Barrow (2012) published an article on a school’s website, entitled “Types of Transport in Britain”, that provided a good overview of British transportation systems, and cited the nation’s road and motorway system as the primary component of the routes for domestic transport. Barrow claimed that there are circa 225,000 miles of roads/motorways in total, accounting for around 85 percent of all passenger miles travelled in Britain. Most of the roads are free to use, although there are a few roads that charge toll fees, including the central area of London, which calls the fees “congestion charges”. Barrow listed the average miles travelled by individuals within Britain by various means per year (averaged over 1999 to 2001) as follows: Walking – 189; By bicycle – 39; On the bus – 342; By train – 368, In the car – 5354. Not only did car travel account for by far the greatest distance travelled, but all the methods other than the car showed shorter distances than a similar analysis undertaken some 15 years earlier, showing that Britain had become much more car-orientated in that time. Barrow also noted that about three quarters of all households own at least one car. Motorcycles are also a popular means of private transport, totalling circa one million on Britain’s roads. Mopeds (engine size up to 50cc) are especially popular with young people as they can be ridden at age 16 using a “provisional” licence. Full licences for driving cars or motorcycles can be obtained from the age of 17 after passing an official Driving Test.
Barrow noted that whereas most of Britain’s freight was formerly transported around the country by either train or canal barge, about two thirds of it is now carried by lorries (trucks). There is also an extensive network of public bus services throughout Britain, including the world-famous “double-decker” red buses used throughout London. In just a few towns, perhaps most famously in the Northern seaside resort of Blackpool, there are also tram systems – electric vehicles running in rail tracks embedded in the street, and powered from overhead wires.
Britain’s train network is extensive – one of Europe’s largest – with in excess of 11,000 miles of track, carrying about 1,500 trains daily through as many as 2,500 stations. Britain boasted the first ever of the world’s public railways, when the Stockton and Darlington line opened in 1825. The so-called “main line” trains terminate on the outskirts of the capital, London, at a series of major stations. From those stations, passengers are able to travel anywhere in London on the London Underground or “Tube” network, which started in 1890 – another world first. That network has over 250 miles of track and encompasses a greater area than any other comparable system. Britain has direct rail links with continental Europe via trains running through tunnels bored between England and France 50 metres below the seabed of the English Channel.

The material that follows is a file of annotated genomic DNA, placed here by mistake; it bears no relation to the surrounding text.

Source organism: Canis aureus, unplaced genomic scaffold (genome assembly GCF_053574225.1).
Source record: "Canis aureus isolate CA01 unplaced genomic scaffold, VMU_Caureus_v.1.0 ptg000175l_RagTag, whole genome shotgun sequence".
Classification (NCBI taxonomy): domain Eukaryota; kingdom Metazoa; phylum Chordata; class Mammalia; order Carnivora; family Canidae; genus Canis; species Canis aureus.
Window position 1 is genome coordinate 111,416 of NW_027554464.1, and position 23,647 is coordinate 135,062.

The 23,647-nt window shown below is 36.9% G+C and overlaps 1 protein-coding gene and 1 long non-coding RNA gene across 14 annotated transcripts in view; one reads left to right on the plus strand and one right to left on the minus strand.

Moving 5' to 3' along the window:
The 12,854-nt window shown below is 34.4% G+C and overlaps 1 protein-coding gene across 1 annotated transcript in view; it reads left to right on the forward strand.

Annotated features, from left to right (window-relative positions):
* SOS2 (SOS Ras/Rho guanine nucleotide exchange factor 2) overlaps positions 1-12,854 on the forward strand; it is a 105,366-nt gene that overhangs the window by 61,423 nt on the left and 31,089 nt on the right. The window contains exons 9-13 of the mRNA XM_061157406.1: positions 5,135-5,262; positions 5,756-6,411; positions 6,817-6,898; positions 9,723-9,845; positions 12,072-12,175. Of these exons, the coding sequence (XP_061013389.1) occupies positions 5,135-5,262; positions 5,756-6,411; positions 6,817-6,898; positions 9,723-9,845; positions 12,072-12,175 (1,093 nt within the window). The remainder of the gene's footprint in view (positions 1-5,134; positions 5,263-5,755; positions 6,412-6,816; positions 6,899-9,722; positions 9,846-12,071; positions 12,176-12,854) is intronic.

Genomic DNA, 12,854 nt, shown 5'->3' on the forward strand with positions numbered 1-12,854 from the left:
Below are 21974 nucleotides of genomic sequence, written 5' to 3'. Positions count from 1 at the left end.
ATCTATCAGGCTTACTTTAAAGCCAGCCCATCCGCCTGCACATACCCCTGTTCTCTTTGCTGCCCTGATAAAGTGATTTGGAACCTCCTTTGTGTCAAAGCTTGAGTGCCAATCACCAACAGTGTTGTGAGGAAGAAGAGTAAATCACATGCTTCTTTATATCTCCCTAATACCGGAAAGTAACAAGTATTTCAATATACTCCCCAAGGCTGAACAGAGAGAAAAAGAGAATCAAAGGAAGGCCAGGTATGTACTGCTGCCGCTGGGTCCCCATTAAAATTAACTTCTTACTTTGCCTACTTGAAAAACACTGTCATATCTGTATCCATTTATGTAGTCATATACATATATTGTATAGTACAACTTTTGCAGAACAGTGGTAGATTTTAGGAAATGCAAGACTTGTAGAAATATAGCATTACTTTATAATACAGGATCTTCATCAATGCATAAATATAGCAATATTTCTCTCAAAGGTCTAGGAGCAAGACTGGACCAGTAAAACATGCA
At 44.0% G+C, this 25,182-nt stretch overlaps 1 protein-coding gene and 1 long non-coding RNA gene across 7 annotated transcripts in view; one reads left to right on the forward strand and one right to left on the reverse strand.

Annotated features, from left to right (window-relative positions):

Britain’s air transport system includes no less than 470 airports, with five major airports serving London. Figures for 2004 showed that London’s airports jointly handled more than 120 million passengers, with London Heathrow – the busiest in the world – handling 67 million of them. In terms of international cargo transport, Barrow reported that although the Channel Tunnel also carries a certain amount of freight, shipping carries most freight, with Dover being the busiest of Britain’s ports.
Policing and Crime
“Policing in the UK: A Brief Guide” (2012), published by the Association of Chief Police Officers, states there are 44 separate police forces distributed throughout England, Wales and Northern Ireland. Each is headed by a Chief Constable who reports to the Home Secretary, a government minister. Beginning in November 2012, most of those police forces – other than the City of London force and the police in Northern Ireland – have an elected Police and Crime Commissioner providing local direction and other functions. In addition to those “regular” police forces, there is also a separate force called the British Transport police that polices Britain’s railway systems, and other specialist police such as those associated with the Ministry of Defence and nuclear establishments. Scotland has its own police forces (presently integrating into one unified force), although the British Transport Police also cover the rail network in Scotland.
Regarding crime in the UK, Burn-Murdoch & Chalabi (January 2013) published an article in the Guardian newspaper, summarizing current statistics and trends. Essentially, the article showed that crime in general had fallen in the period (Sept 2011-Sept 2012), and total numbers of crimes were 29 percent fewer than 10 years earlier. Only two individual crime categories showed increases over the 12-month period. They were thefts of bicycles and other household items, although the increases were very small. Homicide – a major crime category – has shown a drop to half of the figures for 2001-2002.
Barrow, M. “Types of Transport in Britain.” (2012). Project Britain: British Life & Culture. Retrieved from http://resources.woodlands-junior.kent.sch.uk/customs/questions/transport.html
Burn-Murdoch, J., & Chalabi, M. “Crime statistics for England & Wales: what's happening to each offence?” (January 2013). The Guardian. Retrieved from http://www.guardian.co.uk/news/datablog/2011/jul/14/crime-statistics-england-wales
Dunn, L. & Collyer, J. “Understanding the British School System. (2011). U.S. Air Force 422nd Air Base Group. Retrieved from http://www.422abs.com/rafc/LinkClick.aspx?fileticket=Rw8YrHUPTTw%3D&tabid=82&mid=467
“How government works.” (n.d.). GOV.UK. Retrieved from https://www.gov.uk/government/how-government-works
“How Parliament works.” (n.d.). Retrieved from http://www.parliament.uk/about/how/
“Policing in the UK: A Brief Guide.” (2012). The Association of Chief Police Officers. Retrieved from http://www.acpo.police.uk/documents/reports/2012/201210PolicingintheUKFinal.pdf
“The Economy of the UK, GB, British Isles.” (2010). Economy Watch. Retrieved from http://www.economywatch.com/world_economy/united-kingdom/?page=full
“The Education Systems of England & Wales, Scotland and Northern Ireland” (n.d.). The British Council. Retrieved from http://www.britishcouncil.org/flasonline-uk-education-system.pdf
“What is the difference between the United Kingdom, Great Britain, and England?” (n.d.). About.com Geography. Retrieved from http://geography.about.com/library/faq/blqzuk.htm